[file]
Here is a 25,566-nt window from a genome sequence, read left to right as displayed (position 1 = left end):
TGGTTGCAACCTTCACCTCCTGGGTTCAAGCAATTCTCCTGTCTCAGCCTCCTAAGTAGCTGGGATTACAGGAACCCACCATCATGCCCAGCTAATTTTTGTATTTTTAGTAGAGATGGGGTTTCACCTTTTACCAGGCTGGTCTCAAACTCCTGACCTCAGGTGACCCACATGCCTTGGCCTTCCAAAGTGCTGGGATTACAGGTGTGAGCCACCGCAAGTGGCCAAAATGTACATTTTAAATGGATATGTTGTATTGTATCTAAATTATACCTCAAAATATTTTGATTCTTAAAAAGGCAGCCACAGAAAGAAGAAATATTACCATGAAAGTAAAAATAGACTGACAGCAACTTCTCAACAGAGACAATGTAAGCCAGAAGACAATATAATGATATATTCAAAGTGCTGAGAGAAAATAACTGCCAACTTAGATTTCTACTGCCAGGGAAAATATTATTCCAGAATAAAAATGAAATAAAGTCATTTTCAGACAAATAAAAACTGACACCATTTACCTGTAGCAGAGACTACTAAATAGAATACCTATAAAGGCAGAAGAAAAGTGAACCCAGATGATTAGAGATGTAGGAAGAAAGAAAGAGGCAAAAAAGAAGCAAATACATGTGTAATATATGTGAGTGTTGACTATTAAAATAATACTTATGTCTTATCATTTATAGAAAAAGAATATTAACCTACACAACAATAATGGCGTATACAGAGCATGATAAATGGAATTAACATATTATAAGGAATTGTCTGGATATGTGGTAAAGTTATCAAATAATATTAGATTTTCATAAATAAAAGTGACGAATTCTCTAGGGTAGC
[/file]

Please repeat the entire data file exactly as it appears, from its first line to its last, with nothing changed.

Here is a 25,566-nt window from a genome sequence, read left to right as displayed (position 1 = left end):
TGGTTGCAACCTTCACCTCCTGGGTTCAAGCAATTCTCCTGTCTCAGCCTCCTAAGTAGCTGGGATTACAGGAACCCACCATCATGCCCAGCTAATTTTTGTATTTTTAGTAGAGATGGGGTTTCACCTTTTACCAGGCTGGTCTCAAACTCCTGACCTCAGGTGACCCACATGCCTTGGCCTTCCAAAGTGCTGGGATTACAGGTGTGAGCCACCGCAAGTGGCCAAAATGTACATTTTAAATGGATATGTTGTATTGTATCTAAATTATACCTCAAAATATTTTGATTCTTAAAAAGGCAGCCACAGAAAGAAGAAATATTACCATGAAAGTAAAAATAGACTGACAGCAACTTCTCAACAGAGACAATGTAAGCCAGAAGACAATATAATGATATATTCAAAGTGCTGAGAGAAAATAACTGCCAACTTAGATTTCTACTGCCAGGGAAAATATTATTCCAGAATAAAAATGAAATAAAGTCATTTTCAGACAAATAAAAACTGACACCATTTACCTGTAGCAGAGACTACTAAATAGAATACCTATAAAGGCAGAAGAAAAGTGAACCCAGATGATTAGAGATGTAGGAAGAAAGAAAGAGGCAAAAAAGAAGCAAATACATGTGTAATATATGTGAGTGTTGACTATTAAAATAATACTTATGTCTTATCATTTATAGAAAAAGAATATTAACCTACACAACAATAATGGCGTATACAGAGCATGATAAATGGAATTAACATATTATAAGGAATTGTCTGGATATGTGGTAAAGTTATCAAATAATATTAGATTTTCATAAATAAAAGTGACGAATTCTCTAGGGTAGC